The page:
Film review: 'Palindromes' a mixed up mess
Solondz's quirky casting structure just pretentious gimmick
Macall Polay, Wellspring
Aviva Victor is a 6-year-old black girl. She's also a series of 13- to 14-year-old white girls, an androgynous white boy, a heavyset black woman and, ultimately, Jennifer Jason Leigh.
Confused? Well, don't feel bad. Todd Solondz, the writer-director of "Palindromes," seems just as mixed-up as you are.
After skewering society for its taboos and hypocrisies with his previous films, Solondz's aim this time isn't as true. That lack of focus serves only to reveal his casting structure as a pretentious gimmick and not the clever revelation it could have been.
Solondz says his point in having eight different people play the character of Aviva in a series of vignettes is a reflection of the title: that regardless of the changes we make in our lives, we are still essentially the same. Forward and backward, like a palindrome like the name of the film's emotionally needy, wayward heroine we're doomed to stagnation.
"Palindromes" features teen pregnancy (Aviva gets pregnant at 13 while fooling around with a family friend); abortion (which Aviva's mother, played by Ellen Barkin, forces her to have); child molestation (Aviva runs away from home and gets involved with a truck driver); and the murder of abortion doctors.
But Solondz also mercilessly makes fun of members of the Christian right while seeming simultaneously to embrace them. Fervent anti-abortion activists flail and fling themselves at Aviva (played with believable angst at this point by Hannah Freiman) as she and her mother make their way toward a suburban New Jersey clinic. Their behavior is so outrageous, it's almost played for laughs.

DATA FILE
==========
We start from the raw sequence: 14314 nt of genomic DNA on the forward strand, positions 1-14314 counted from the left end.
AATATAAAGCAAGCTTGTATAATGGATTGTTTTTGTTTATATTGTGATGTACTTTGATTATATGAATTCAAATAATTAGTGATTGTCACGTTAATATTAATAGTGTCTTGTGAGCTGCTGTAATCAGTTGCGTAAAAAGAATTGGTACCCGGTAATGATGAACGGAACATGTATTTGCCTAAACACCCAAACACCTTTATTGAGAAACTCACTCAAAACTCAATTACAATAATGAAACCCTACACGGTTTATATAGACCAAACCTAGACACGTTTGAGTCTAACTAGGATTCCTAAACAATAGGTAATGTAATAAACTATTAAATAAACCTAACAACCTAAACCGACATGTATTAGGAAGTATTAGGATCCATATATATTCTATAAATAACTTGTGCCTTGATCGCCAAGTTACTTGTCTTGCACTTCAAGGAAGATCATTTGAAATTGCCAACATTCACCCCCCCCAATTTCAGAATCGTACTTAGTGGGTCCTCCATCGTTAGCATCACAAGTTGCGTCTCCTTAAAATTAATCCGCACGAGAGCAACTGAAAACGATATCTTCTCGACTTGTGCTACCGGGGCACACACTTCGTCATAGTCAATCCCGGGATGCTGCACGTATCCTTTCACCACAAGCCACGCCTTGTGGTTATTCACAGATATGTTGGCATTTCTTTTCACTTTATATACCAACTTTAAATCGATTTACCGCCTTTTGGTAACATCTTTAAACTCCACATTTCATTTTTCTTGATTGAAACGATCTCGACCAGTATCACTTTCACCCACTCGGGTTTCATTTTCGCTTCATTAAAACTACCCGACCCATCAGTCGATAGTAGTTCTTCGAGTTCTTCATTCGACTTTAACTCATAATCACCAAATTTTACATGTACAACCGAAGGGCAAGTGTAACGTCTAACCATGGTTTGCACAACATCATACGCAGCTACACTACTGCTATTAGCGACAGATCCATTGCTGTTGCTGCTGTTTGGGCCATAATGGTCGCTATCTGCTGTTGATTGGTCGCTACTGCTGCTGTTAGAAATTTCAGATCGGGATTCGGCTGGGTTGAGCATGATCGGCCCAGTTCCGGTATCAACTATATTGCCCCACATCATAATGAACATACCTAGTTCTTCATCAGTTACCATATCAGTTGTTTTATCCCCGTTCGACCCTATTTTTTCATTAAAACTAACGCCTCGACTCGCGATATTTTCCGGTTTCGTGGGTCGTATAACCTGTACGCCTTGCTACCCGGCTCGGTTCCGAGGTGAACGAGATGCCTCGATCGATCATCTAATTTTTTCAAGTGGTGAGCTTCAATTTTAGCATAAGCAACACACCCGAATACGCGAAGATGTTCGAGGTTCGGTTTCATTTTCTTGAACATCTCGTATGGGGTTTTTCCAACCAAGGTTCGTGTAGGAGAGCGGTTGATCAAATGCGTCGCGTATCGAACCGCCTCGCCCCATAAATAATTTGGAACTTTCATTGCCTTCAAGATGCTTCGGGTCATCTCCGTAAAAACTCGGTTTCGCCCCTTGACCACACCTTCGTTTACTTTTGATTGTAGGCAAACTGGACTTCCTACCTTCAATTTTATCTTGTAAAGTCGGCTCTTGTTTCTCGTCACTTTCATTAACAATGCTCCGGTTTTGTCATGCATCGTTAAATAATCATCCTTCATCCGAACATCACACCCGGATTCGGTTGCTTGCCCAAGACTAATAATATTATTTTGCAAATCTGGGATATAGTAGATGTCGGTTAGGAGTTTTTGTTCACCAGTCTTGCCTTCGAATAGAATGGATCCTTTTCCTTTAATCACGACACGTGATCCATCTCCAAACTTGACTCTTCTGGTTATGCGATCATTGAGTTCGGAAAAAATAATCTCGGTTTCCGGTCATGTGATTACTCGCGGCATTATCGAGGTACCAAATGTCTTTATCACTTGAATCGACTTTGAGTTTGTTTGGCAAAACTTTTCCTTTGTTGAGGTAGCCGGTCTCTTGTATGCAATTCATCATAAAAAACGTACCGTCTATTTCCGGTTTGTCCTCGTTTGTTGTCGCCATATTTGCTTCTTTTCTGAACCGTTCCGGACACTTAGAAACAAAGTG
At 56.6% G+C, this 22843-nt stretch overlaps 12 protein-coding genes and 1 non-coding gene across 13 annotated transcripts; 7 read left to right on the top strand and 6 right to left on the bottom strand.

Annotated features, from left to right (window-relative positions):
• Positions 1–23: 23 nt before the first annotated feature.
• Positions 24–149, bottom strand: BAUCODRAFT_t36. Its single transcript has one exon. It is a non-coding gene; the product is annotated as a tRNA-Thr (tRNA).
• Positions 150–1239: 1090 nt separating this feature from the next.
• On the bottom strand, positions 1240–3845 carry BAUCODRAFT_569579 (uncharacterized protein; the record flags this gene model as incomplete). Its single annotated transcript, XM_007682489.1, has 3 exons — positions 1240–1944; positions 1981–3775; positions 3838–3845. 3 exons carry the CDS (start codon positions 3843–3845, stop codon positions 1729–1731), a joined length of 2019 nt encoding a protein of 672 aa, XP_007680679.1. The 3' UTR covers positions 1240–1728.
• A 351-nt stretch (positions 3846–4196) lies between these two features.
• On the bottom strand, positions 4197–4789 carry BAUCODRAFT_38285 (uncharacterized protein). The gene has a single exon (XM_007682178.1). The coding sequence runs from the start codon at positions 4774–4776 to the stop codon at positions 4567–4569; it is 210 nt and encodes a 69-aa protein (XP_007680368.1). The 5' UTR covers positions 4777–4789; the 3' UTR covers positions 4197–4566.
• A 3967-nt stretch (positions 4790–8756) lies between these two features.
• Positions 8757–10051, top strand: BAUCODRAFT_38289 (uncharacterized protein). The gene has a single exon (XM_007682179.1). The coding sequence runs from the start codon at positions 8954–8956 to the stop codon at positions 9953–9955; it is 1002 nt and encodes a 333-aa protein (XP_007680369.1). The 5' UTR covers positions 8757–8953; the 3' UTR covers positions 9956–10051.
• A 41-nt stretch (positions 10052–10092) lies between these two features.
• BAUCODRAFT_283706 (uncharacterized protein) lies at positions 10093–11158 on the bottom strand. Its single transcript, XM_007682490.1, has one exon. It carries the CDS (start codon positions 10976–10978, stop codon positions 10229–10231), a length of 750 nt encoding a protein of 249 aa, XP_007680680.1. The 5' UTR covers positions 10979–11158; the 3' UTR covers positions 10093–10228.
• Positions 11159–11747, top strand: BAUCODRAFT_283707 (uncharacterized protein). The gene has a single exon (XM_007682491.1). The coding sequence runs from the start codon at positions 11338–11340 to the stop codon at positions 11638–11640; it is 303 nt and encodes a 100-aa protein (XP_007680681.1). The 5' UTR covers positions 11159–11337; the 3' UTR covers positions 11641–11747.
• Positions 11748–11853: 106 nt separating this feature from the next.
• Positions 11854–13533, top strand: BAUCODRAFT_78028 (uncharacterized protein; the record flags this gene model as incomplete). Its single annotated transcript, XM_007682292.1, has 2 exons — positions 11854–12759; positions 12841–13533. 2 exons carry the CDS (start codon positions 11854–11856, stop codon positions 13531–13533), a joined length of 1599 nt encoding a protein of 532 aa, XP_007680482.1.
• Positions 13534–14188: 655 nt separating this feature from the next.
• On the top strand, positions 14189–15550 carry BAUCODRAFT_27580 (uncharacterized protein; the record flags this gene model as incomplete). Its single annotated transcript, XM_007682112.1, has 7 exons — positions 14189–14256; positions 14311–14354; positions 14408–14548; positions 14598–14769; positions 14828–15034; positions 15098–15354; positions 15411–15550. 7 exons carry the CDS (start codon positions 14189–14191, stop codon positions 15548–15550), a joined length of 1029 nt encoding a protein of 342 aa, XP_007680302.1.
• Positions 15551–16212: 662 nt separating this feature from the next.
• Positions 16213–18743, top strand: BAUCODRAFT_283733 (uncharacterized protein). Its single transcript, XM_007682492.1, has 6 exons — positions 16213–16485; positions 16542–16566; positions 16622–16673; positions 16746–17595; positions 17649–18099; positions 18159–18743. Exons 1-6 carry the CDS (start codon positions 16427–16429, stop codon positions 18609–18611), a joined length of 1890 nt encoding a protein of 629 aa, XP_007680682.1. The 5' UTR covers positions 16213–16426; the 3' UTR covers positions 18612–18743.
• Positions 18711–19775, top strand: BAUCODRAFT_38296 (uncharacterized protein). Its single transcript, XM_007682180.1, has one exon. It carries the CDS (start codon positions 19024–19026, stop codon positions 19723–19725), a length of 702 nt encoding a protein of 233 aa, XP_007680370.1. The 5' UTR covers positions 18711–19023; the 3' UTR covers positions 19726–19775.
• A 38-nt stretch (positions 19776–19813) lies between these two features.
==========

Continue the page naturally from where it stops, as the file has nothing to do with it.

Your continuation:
Toward the end of Aviva's adventure when she's portrayed with great vulnerability and sweetness by Sharon Wilkins she ends up being welcomed warmly into foster home run by the devout Mama Sunshine (Debra Monk). It's a multicultural Shangri-la where all the kids pitch in to do chores and everyone laughs heartily around the breakfast table at each other's lame jokes.
Solondz apparently is trying to say something about the value of life. Yet he also ridicules his characters by having them perform as a "Partridge Family"-style singing group, with contemporary Christian lyrics and Backstreet Boy dance moves. He can't have it both ways and expect to connect with his audience.
"Palindromes" is not rated but would probably receive an R for language, sexual situations and violence. Running time: 100 minutes.
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